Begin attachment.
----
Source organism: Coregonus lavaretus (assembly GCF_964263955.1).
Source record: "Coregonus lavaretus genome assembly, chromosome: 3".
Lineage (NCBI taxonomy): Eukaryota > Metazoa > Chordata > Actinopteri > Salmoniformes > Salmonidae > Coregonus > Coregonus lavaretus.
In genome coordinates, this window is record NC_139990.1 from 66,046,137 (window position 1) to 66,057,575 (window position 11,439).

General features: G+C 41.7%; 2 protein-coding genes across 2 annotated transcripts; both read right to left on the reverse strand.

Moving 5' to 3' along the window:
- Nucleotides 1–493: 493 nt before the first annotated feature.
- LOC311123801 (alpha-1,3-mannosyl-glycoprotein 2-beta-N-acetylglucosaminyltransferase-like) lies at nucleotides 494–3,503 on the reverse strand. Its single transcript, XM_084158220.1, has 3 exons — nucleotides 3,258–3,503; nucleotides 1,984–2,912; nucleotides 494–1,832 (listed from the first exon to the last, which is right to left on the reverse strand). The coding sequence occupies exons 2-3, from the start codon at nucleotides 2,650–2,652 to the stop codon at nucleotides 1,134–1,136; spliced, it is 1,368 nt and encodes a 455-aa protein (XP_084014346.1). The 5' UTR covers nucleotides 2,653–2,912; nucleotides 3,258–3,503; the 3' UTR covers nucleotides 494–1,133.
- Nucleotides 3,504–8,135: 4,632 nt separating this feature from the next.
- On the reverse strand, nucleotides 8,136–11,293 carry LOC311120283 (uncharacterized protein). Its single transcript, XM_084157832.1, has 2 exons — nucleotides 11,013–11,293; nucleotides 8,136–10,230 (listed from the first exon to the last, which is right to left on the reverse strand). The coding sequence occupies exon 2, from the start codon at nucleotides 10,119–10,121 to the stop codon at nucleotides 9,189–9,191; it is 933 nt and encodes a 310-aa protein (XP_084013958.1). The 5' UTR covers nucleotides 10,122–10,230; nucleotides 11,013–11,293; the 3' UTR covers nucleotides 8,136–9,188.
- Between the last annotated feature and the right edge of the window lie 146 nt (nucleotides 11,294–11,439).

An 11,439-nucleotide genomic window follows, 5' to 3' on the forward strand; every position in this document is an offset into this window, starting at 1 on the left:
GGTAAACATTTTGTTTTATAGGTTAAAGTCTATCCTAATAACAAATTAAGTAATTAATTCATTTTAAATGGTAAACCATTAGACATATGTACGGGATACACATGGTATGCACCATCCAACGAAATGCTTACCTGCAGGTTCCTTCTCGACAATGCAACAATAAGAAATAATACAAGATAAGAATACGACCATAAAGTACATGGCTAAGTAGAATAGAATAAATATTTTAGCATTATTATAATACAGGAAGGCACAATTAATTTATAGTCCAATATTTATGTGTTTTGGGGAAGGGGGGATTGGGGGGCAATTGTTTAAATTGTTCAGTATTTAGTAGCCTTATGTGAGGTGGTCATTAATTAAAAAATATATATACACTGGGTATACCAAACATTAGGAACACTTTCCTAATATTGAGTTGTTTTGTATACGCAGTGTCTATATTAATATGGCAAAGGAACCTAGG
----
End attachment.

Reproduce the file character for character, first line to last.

Source organism: Coregonus lavaretus (assembly GCF_964263955.1).
Source record: "Coregonus lavaretus genome assembly, chromosome: 3".
Lineage (NCBI taxonomy): Eukaryota > Metazoa > Chordata > Actinopteri > Salmoniformes > Salmonidae > Coregonus > Coregonus lavaretus.
In genome coordinates, this window is record NC_139990.1 from 66,046,137 (window position 1) to 66,057,575 (window position 11,439).

General features: G+C 41.7%; 2 protein-coding genes across 2 annotated transcripts; both read right to left on the reverse strand.

Moving 5' to 3' along the window:
- Nucleotides 1–493: 493 nt before the first annotated feature.
- LOC311123801 (alpha-1,3-mannosyl-glycoprotein 2-beta-N-acetylglucosaminyltransferase-like) lies at nucleotides 494–3,503 on the reverse strand. Its single transcript, XM_084158220.1, has 3 exons — nucleotides 3,258–3,503; nucleotides 1,984–2,912; nucleotides 494–1,832 (listed from the first exon to the last, which is right to left on the reverse strand). The coding sequence occupies exons 2-3, from the start codon at nucleotides 2,650–2,652 to the stop codon at nucleotides 1,134–1,136; spliced, it is 1,368 nt and encodes a 455-aa protein (XP_084014346.1). The 5' UTR covers nucleotides 2,653–2,912; nucleotides 3,258–3,503; the 3' UTR covers nucleotides 494–1,133.
- Nucleotides 3,504–8,135: 4,632 nt separating this feature from the next.
- On the reverse strand, nucleotides 8,136–11,293 carry LOC311120283 (uncharacterized protein). Its single transcript, XM_084157832.1, has 2 exons — nucleotides 11,013–11,293; nucleotides 8,136–10,230 (listed from the first exon to the last, which is right to left on the reverse strand). The coding sequence occupies exon 2, from the start codon at nucleotides 10,119–10,121 to the stop codon at nucleotides 9,189–9,191; it is 933 nt and encodes a 310-aa protein (XP_084013958.1). The 5' UTR covers nucleotides 10,122–10,230; nucleotides 11,013–11,293; the 3' UTR covers nucleotides 8,136–9,188.
- Between the last annotated feature and the right edge of the window lie 146 nt (nucleotides 11,294–11,439).

An 11,439-nucleotide genomic window follows, 5' to 3' on the forward strand; every position in this document is an offset into this window, starting at 1 on the left:
GGTAAACATTTTGTTTTATAGGTTAAAGTCTATCCTAATAACAAATTAAGTAATTAATTCATTTTAAATGGTAAACCATTAGACATATGTACGGGATACACATGGTATGCACCATCCAACGAAATGCTTACCTGCAGGTTCCTTCTCGACAATGCAACAATAAGAAATAATACAAGATAAGAATACGACCATAAAGTACATGGCTAAGTAGAATAGAATAAATATTTTAGCATTATTATAATACAGGAAGGCACAATTAATTTATAGTCCAATATTTATGTGTTTTGGGGAAGGGGGGATTGGGGGGCAATTGTTTAAATTGTTCAGTATTTAGTAGCCTTATGTGAGGTGGTCATTAATTAAAAAATATATATACACTGGGTATACCAAACATTAGGAACACTTTCCTAATATTGAGTTGTTTTGTATACGCAGTGTCTATATTAATATGGCAAAGGAACCTAGG